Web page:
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Shiphandling Simulation: Application to Waterway Design For convenience of discussion, assume that it is possible to make a simulator predict exactly the path of a given vessel in a given waterway with a given pilot. A program of simulated passages designed to provide a detailed assessment of risk of passage for the given waterway could, for example, involve simulating the voyage of every conceivable ship that would ply the waterway during its lifetime, under every conceivable state of the environment and traffic, and under the pilotage of all manner of pilots. Even if one could afford the cost of mounting such a program, the time required would be comparable to the lifetime of the waterway. Although this time would be significantly reduced if the real-time runs were mostly replaced by fast-time simulation, such a program would still be impractical. The committee believes that applying simulation in waterway design relies on the following inherent working assumption: A limited number of simulations using a less-than-perfect simulator, a few select (design) ship types, a few select environmental conditions over extreme ranges characteristic of the local area, and a few pilots with representative local expertise and shiphandling proficiency are sufficient to obtain a useful appraisal of waterway design. Evaluations of such simulations rely heavily on professional judgments and experience to identify or clarify design deficiencies, detect unforeseen problems, and determine areas where refinements would optimize the design to reduce costs without compromising safety. It may be possible to relax this assumption through the combination of real-time and fast-time simulations. The validity of this assumption is critical to the efficacy of simulations as a design tool. Similar engineering assumptions are made in other fields with satisfactory results. For example, the design of an offshore platform requires the estimation of the worst loads that will be exerted on it during its lifetime (for example, loads experienced in a storm with a return period of 100 years). Statistical methods have been developed to estimate these loads from a limited environmental history and from limited model test results or analytical computations. Conceptually, the undertaking of a limited program of simulations to appraise designs falls within accepted engineering practices. If a limited program is used, the relative accuracy or detail of each of the four elements (simulator, type of ships, waterway environment including vessel traffic, and pilots) must in some sense be balanced. The cost of a simulation program increases almost linearly with the scope of the program after the simulation model is set up. The design of a simulation program is therefore generally focused on determining the minimum scope of the simulation program necessary to make a meaningful risk assessment for a given design (or set of design alternatives). To accomplish this goal, the program is usually biased toward combinations of elements that will strain a waterway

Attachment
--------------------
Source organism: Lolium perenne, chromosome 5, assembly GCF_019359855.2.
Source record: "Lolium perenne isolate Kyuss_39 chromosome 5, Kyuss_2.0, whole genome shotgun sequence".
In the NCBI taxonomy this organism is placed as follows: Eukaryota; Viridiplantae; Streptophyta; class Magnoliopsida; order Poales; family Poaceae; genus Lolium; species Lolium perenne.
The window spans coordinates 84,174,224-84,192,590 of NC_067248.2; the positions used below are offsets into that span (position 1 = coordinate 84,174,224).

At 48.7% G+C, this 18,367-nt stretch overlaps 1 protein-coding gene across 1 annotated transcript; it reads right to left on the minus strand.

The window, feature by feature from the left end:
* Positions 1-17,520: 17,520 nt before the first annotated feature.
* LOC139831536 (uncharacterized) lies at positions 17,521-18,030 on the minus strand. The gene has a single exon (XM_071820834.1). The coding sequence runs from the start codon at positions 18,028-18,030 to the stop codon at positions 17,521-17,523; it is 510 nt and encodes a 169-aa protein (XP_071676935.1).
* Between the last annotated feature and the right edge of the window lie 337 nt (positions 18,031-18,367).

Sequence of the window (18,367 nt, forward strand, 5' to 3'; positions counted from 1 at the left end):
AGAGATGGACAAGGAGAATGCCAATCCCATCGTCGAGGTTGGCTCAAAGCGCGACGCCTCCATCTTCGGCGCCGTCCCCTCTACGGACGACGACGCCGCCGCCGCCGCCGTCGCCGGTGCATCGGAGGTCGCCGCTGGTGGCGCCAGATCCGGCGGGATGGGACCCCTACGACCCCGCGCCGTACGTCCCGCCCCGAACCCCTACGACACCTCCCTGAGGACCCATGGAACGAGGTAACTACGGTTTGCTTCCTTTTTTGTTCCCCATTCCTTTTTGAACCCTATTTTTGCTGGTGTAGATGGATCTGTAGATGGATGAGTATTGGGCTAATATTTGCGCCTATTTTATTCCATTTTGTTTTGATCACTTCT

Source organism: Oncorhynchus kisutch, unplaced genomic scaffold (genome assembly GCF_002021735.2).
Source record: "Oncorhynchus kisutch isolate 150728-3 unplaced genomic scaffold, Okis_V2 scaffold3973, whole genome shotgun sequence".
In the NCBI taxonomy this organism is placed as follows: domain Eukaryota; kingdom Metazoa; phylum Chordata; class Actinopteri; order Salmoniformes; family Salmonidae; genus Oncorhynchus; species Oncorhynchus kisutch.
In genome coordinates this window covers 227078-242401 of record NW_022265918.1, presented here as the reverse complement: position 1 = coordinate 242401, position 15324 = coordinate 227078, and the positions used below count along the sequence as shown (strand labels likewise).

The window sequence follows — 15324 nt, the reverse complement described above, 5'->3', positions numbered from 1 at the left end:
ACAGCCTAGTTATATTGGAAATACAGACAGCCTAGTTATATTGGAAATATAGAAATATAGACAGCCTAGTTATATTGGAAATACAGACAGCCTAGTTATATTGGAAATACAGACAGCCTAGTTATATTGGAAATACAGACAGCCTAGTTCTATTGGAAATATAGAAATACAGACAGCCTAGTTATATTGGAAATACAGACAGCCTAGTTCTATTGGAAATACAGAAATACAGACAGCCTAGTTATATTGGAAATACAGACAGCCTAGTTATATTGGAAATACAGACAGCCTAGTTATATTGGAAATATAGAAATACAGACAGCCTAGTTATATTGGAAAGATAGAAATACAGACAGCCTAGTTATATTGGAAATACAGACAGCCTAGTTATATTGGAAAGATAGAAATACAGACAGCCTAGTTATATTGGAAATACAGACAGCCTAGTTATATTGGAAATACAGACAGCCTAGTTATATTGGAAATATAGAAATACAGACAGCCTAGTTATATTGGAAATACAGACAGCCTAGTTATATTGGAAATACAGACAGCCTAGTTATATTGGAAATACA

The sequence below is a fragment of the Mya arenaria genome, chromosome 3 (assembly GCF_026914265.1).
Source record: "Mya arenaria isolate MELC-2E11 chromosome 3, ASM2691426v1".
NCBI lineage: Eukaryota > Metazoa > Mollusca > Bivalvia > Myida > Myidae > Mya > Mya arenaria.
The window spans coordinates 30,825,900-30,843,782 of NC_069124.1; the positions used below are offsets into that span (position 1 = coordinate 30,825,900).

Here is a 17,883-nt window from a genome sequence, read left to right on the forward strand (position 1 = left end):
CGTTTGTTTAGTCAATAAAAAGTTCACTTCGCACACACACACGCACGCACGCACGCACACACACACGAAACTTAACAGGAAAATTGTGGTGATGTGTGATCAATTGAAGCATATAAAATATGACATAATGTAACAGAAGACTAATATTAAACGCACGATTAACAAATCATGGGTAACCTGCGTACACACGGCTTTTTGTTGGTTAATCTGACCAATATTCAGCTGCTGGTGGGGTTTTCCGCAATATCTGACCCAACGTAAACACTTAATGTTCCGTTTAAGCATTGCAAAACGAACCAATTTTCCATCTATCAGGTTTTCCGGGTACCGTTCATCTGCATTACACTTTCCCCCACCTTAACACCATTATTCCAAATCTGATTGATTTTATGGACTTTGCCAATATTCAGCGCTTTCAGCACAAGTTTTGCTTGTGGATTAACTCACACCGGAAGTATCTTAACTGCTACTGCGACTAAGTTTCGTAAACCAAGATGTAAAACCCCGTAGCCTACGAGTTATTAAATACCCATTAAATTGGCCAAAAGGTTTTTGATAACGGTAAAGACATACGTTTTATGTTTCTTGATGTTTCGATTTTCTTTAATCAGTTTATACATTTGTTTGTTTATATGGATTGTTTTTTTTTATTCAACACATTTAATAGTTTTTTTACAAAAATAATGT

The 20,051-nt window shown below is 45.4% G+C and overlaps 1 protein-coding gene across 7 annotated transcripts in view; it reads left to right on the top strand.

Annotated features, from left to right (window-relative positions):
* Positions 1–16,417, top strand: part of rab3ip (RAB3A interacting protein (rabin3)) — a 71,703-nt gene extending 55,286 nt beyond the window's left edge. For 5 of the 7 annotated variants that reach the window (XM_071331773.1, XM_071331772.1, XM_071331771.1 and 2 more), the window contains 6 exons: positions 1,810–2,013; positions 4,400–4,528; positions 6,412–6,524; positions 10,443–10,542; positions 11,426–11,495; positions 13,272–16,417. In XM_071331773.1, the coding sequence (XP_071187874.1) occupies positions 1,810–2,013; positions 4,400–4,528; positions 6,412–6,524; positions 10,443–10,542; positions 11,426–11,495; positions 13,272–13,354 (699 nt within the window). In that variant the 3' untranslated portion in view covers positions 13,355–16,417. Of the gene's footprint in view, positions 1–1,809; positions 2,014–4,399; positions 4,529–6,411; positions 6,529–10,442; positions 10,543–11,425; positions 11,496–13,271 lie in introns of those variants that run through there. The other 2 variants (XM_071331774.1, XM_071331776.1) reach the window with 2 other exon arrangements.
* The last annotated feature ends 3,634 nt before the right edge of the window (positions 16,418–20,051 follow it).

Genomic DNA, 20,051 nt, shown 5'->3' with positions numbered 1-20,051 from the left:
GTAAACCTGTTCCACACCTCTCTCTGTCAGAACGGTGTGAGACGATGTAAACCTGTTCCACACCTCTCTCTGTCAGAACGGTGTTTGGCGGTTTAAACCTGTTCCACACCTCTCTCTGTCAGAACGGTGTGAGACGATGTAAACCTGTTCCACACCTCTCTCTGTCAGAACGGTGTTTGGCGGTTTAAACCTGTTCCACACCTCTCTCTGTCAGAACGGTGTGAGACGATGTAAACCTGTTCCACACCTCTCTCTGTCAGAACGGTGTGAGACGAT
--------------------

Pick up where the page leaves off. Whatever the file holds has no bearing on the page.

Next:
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Shiphandling Simulation: Application to Waterway Design the most. The assumption is that if the waterway is satisfactory for these combinations, it certainly will be for other combinations that do not strain the waterway as much. Interpretation of the results must reflect the biases inherent in these choices. For instance, for many waterways the designer can anticipate traffic composed of a wide variety of ship types, some of which are not yet in existence. Some of the anticipated traffic may include small, maneuverable vessels that will ply the waterway with ease no matter what the waterway design; other traffic consisting of very large ships with limited maneuverability in restricted waters may strain the waterway depth limits, the maneuvering lane widths, or both. These latter ship types and cargoes carried often have potential for significant consequences (typically channel blockage or pollution) should accidents involving them occur. Typically, research is directed toward the application of a specific ship to an existing waterway or a waterway to be constructed. In other cases, when many different ship types are involved, the selection of the ship or ships to be used in simulation is subjective, relying heavily on experience. Ideally, the selection is based on the input of pilots who are familiar with the area of the proposed waterway and who are qualified to pilot the types of ships to be simulated. If local pilots do not have experience with the simulated vessel, pilots from other areas with the necessary ship maneuvering expertise could be included in the study. Ship selection must also involve some description of the loading conditions of the ships, because the behavior of a fully loaded ship with small under-keel clearance will likely be very different from that of the same ship, lightly loaded, with a large under-keel clearance and more subject to wind loadings. Designers may also anticipate and design for increased risk of an accident during severe environmental conditions (for example, storms, high currents), which could severely strain the skills of even the most experienced pilot. Like the selection of ships for simulation, selection of these additional factors ultimately is made subjectively. In the past, many questions and some controversy have arisen about what can be reasonably assumed for pilot control and skill in the selection of weather conditions, aids to navigation, and dimensions of waterways. This uncertainty is especially true when estimated ship trajectories are developed by simplified analytical schemes that do not put qualified pilots in the simulation process. The same controversy also applies to trajectories estimated from fast-time simulations. By using experienced ship handlers in a real-time simulation and presenting them with an adequately realistic situation, the question of applied skill level of the pilot is addressed, if not fully answered. Real-time simulation with human control is gaining acceptance throughout the world as a useful aid in harbor and waterway design. Some of the many applications to date are discussed in Appendix C. Although its acceptance has been slowly and steadily increasing, there is no consensus amongst